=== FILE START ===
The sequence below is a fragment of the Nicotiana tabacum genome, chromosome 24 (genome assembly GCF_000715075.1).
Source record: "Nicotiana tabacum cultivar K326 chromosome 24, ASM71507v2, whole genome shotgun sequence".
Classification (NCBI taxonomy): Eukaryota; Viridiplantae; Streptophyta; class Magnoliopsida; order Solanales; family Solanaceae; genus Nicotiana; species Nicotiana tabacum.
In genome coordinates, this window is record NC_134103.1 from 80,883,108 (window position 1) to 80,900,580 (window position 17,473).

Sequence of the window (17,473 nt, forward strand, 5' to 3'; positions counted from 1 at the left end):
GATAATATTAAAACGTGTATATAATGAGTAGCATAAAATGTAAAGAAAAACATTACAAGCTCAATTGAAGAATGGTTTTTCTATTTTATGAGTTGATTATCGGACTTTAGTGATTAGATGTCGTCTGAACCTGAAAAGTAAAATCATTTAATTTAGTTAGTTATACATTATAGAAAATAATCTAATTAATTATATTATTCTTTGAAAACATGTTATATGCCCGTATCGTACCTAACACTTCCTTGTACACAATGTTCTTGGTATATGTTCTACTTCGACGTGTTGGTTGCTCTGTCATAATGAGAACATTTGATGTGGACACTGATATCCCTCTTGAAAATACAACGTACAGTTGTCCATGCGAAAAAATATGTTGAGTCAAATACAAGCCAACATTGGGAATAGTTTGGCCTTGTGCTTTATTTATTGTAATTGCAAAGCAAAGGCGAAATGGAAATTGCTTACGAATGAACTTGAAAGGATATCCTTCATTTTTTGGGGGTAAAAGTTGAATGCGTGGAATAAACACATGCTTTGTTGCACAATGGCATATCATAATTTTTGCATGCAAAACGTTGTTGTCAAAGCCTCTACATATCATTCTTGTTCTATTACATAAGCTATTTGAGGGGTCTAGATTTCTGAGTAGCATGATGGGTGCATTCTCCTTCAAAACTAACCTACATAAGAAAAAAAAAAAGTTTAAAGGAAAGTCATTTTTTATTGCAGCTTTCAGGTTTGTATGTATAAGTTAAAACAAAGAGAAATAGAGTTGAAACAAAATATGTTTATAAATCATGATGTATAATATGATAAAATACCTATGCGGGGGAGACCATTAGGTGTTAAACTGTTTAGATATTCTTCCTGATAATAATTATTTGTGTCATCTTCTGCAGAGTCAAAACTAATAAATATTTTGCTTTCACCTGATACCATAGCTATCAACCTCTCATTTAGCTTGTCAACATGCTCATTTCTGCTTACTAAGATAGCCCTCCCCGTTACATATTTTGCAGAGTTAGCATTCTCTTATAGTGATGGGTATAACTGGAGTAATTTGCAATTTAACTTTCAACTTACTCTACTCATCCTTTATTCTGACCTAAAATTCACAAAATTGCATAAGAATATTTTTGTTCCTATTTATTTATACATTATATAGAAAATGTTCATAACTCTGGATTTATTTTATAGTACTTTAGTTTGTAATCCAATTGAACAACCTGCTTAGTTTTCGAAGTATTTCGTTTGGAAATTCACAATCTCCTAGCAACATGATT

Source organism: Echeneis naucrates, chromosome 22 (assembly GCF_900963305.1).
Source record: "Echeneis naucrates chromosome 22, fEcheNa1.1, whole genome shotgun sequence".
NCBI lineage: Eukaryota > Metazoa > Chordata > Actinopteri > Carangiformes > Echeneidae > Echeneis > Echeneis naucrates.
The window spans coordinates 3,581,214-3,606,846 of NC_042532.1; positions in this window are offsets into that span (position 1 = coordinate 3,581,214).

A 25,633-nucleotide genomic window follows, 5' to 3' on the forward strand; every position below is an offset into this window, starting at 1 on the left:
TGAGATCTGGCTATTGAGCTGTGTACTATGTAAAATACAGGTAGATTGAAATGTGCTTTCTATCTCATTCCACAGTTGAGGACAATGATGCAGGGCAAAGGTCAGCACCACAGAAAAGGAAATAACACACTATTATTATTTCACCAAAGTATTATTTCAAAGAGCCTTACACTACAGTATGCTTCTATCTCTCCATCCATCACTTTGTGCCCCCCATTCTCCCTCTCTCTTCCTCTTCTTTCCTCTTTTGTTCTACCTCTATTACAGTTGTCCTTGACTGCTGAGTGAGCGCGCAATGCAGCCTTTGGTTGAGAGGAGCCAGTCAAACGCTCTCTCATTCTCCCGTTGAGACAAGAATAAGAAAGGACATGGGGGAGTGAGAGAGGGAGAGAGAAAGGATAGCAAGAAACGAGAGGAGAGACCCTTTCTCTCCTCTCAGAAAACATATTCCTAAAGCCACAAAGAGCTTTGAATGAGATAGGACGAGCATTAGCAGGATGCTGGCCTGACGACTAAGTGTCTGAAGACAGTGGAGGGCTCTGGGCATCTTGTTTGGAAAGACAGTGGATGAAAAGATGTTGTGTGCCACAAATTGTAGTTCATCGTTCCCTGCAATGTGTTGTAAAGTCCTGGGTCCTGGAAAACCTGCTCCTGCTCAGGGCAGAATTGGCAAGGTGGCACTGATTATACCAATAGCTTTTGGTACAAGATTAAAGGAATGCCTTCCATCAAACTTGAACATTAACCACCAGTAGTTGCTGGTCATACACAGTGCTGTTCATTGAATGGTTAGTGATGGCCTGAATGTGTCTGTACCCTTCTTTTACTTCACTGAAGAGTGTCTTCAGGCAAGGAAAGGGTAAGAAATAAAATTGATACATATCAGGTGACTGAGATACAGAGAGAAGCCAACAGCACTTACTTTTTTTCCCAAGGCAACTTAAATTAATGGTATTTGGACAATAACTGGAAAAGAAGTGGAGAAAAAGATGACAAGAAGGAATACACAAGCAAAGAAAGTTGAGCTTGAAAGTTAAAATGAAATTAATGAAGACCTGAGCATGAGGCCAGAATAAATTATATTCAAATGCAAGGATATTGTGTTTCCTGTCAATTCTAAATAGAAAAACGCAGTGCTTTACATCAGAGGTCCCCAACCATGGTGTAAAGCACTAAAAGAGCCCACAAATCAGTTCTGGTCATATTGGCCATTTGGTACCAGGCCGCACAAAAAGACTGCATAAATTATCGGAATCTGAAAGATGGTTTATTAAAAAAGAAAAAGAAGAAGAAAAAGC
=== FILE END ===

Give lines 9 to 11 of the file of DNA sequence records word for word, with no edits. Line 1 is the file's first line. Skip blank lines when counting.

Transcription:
NCBI lineage: Eukaryota > Metazoa > Chordata > Actinopteri > Carangiformes > Echeneidae > Echeneis > Echeneis naucrates.
The window spans coordinates 3,581,214-3,606,846 of NC_042532.1; positions in this window are offsets into that span (position 1 = coordinate 3,581,214).

A 25,633-nucleotide genomic window follows, 5' to 3' on the forward strand; every position below is an offset into this window, starting at 1 on the left: